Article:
As much a meats, methods and flavors vary in the world of barbecue, one of the most varied parts of the cuisine may be its sauces. From the east coast to the west coast what people cover their meat in varies. Some states even have different styles of sauce within smaller regions.
Before you become a true master of the meat you should understand the different styles of sauces to match your taste. From the Carolinas to Texas the flavor, thickness and ingredients vary greatly.
Let’s take it back to the very beginning of American barbecue on the coastline of the southeastern United States. Anthropologists claim that the indigenous people living in the Caribbean and Florida around the time of Spanish colonization may be responsible for bringing the technique of slow roasting meats over open fires. Spaniards translated this technique to "barbacoa" and eventually the English "barbecue". Barbecue sauce in these days were most likely made from lime or lemon juice and hot peppers. The introduction of Heinz ketchup in 1876 was a major turning point in the history of barbecue sauce nationwide.
So lets break down the most popular styles in the United States.
Eastern North Carolina Vinegar Sauce
The spicy and acidic Caribbean sauce easily became eastern Carolina sauce. Considered the mother of all American barbecue sauces, it may have originated in North Carolina, where whole hog ‘cue reigns supreme. Unlike many modern sauces, the eastern style uses no tomato, relying instead on a tart combination of vinegar (usually cider vinegar) and added spices like cayenne, black pepper, crushed red pepper, hot sauce (often Texas Pete), salt, and sometimes water. This thin, watery wash is often mopped onto whole hogs as it cooks over the flame and then poured over pulled pork.
Once Heinz ketchup came into the picture it was added to the vinegar sauce by some in the western part of the states where Western Carolinians traditionally cook pork shoulder. This was the first introduction of tomato to sauce, a practice that is still highly debated in the state.
South Carolina-Style Mustard Sauce
Some say the German immigrants that showed up in South Carolina with mustard in tow are responsible for this tangy pork condiment. The mustard-based Carolina Gold is thinned with vinegar and doctored with added spices for a zingy flavor and used to dress pulled pork and other pork cuts.
Texas-Style Mop or Basting Sauce
Because Texas likes to be different, obviously they had to create their own barbecue tradition. And because beef is king in Texas, they lean to a savorier "mop sauce" which is less of a sauce and more of a thin "glaze" that moistens the meat and adds flavor as it smokes. Mop sauces may include beef stock, vinegar, Worcestershire, and spices like salt, pepper, and garlic.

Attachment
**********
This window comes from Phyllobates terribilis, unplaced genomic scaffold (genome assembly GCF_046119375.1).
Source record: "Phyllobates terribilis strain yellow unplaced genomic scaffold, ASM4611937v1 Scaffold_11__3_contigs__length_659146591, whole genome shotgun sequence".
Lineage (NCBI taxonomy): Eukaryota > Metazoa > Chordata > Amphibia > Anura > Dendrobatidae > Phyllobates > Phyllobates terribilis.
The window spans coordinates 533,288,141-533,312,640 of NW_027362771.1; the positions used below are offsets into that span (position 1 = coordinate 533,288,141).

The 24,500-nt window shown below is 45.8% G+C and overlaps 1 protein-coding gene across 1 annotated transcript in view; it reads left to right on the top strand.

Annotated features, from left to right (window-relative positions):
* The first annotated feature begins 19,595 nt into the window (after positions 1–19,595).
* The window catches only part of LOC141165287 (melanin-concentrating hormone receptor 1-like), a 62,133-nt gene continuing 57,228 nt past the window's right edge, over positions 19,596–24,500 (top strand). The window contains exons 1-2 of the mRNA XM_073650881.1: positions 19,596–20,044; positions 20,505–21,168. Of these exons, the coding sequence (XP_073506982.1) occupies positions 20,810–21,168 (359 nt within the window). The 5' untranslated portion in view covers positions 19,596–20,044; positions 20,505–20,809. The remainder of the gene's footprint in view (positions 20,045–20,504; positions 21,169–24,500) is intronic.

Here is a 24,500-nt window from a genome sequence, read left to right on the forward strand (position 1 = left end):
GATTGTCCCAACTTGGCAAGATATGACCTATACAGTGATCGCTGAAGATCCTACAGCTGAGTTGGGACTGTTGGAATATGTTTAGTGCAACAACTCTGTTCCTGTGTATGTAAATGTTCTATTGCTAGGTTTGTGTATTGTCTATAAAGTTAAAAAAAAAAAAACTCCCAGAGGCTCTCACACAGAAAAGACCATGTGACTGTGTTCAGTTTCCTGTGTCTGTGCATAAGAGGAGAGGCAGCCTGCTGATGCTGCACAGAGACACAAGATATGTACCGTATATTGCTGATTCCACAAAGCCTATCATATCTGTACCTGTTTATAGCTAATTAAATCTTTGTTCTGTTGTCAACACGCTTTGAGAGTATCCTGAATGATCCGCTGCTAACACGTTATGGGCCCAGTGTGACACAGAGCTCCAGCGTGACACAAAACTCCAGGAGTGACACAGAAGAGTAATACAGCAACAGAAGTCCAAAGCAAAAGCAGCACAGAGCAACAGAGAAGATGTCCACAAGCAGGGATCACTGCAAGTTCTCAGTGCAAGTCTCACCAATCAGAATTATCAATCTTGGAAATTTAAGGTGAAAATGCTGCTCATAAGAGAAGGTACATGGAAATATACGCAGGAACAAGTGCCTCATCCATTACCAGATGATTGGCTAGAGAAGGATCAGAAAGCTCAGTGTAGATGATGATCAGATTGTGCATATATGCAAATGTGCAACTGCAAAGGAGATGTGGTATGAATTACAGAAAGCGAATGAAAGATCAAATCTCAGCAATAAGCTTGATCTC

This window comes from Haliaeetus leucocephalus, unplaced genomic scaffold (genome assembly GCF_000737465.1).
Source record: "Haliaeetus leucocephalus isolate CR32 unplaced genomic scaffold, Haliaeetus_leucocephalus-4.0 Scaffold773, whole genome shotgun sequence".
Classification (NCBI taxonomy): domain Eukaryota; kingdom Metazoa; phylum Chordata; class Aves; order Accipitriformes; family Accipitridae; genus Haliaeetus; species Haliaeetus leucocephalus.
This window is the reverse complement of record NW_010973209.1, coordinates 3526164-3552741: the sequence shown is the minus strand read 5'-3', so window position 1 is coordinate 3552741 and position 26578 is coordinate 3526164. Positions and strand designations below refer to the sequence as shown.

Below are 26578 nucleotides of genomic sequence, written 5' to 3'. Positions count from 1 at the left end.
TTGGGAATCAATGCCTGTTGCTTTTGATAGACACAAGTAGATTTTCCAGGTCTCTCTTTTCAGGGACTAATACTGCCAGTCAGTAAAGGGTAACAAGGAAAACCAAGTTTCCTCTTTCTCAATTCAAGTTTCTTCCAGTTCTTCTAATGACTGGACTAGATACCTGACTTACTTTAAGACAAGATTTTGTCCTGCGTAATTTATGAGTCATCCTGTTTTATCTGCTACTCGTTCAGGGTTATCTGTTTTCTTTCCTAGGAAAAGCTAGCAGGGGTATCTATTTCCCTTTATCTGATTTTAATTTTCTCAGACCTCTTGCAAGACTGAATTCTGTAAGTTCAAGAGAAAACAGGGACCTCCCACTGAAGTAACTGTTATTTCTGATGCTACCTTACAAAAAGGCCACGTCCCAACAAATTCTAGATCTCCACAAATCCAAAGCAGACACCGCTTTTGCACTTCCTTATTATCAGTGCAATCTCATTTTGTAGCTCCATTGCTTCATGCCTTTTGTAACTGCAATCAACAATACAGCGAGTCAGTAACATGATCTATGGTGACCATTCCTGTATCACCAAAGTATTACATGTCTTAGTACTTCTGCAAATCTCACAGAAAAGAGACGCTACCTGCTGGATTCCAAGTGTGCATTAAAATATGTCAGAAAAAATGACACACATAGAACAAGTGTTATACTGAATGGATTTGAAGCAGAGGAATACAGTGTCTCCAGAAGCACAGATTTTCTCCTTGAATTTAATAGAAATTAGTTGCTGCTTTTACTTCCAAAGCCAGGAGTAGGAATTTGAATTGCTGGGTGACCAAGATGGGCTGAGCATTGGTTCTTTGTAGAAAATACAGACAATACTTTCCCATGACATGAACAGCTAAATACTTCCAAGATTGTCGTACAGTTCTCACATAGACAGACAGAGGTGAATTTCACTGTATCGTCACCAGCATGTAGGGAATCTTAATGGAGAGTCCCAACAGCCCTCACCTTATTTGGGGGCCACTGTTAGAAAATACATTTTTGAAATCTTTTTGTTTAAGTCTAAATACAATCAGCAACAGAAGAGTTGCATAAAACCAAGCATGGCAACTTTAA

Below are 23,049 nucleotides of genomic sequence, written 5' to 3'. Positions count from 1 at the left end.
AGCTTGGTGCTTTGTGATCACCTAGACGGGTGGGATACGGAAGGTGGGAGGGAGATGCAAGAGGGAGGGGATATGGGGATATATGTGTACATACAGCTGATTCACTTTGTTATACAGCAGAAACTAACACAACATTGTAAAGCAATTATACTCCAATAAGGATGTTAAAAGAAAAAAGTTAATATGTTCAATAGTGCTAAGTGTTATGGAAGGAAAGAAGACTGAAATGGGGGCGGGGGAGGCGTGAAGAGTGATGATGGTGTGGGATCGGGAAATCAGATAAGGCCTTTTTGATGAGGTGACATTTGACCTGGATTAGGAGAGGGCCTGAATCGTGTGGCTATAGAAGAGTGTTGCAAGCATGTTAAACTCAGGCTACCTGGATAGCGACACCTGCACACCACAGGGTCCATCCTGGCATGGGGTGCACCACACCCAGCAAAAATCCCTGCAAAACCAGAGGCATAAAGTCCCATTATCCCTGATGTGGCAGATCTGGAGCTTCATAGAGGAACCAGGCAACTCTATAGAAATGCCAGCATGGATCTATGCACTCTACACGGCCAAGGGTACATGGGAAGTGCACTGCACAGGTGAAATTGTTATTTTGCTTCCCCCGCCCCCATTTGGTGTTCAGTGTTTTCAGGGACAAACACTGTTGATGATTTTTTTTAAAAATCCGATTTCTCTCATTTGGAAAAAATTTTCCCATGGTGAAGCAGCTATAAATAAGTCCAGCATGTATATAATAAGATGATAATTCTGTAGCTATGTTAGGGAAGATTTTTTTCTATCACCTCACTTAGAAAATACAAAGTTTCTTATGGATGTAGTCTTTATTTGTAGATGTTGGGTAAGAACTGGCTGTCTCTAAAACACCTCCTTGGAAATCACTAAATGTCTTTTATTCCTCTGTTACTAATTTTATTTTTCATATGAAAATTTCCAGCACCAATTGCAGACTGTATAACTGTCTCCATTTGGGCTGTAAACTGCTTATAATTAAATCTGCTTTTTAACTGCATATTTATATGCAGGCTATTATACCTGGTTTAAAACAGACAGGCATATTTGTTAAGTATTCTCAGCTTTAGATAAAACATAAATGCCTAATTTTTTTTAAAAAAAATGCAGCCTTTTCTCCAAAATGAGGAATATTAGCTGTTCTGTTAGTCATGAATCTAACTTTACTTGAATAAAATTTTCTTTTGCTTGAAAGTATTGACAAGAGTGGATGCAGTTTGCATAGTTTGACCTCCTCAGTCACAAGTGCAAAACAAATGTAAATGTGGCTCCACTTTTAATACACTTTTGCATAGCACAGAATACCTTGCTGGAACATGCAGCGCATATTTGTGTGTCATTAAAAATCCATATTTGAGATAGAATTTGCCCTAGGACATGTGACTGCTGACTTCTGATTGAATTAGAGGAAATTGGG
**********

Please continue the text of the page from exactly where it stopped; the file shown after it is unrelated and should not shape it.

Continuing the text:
Kansas City-Style Sauce
This is the most commonly found sauce in supermarkets. It’s sweet, and tangy. Often slathered on ribs at chain restaurants, and used to dip your chicken nuggets into. Ketchup and molasses give it a sweeter, thicker consistency and liquid smoke give it that barbecue flavor without actually smoking anything. Worcestershire, brown sugar, vinegar, soy sauce, and other spices are often added to the recipe.
Alabama White Sauce
This sauce has a strong following in the small region around Decatur, Alabama. Unlike the hog traditions of the Carolinas, this pasty mixture of mayonnaise, vinegar, and pepper is best used on smoked chicken It's served thick and creamy or milky.
So as you go forth in your barbecue journey implanting a few different styles of sauces can mix up your food from cook to cook.Or perhaps you can create your own sauce style because after all barbecue is an evolving spectrum of meats, rubs, sauces and smoke.
Whether it's smoking, roasting, baking, braising or grilling; with quality meats and some imagination, you can create some mouth water meals and memories with loved ones. As a barbecue addict myself I'm here to give you ideas to take your taste buds on a wild ride.
And if you are firing up the grill, please share! I'd love to try your recipes and see your photos! You can hashtag your grill photos #RiddersQclub.
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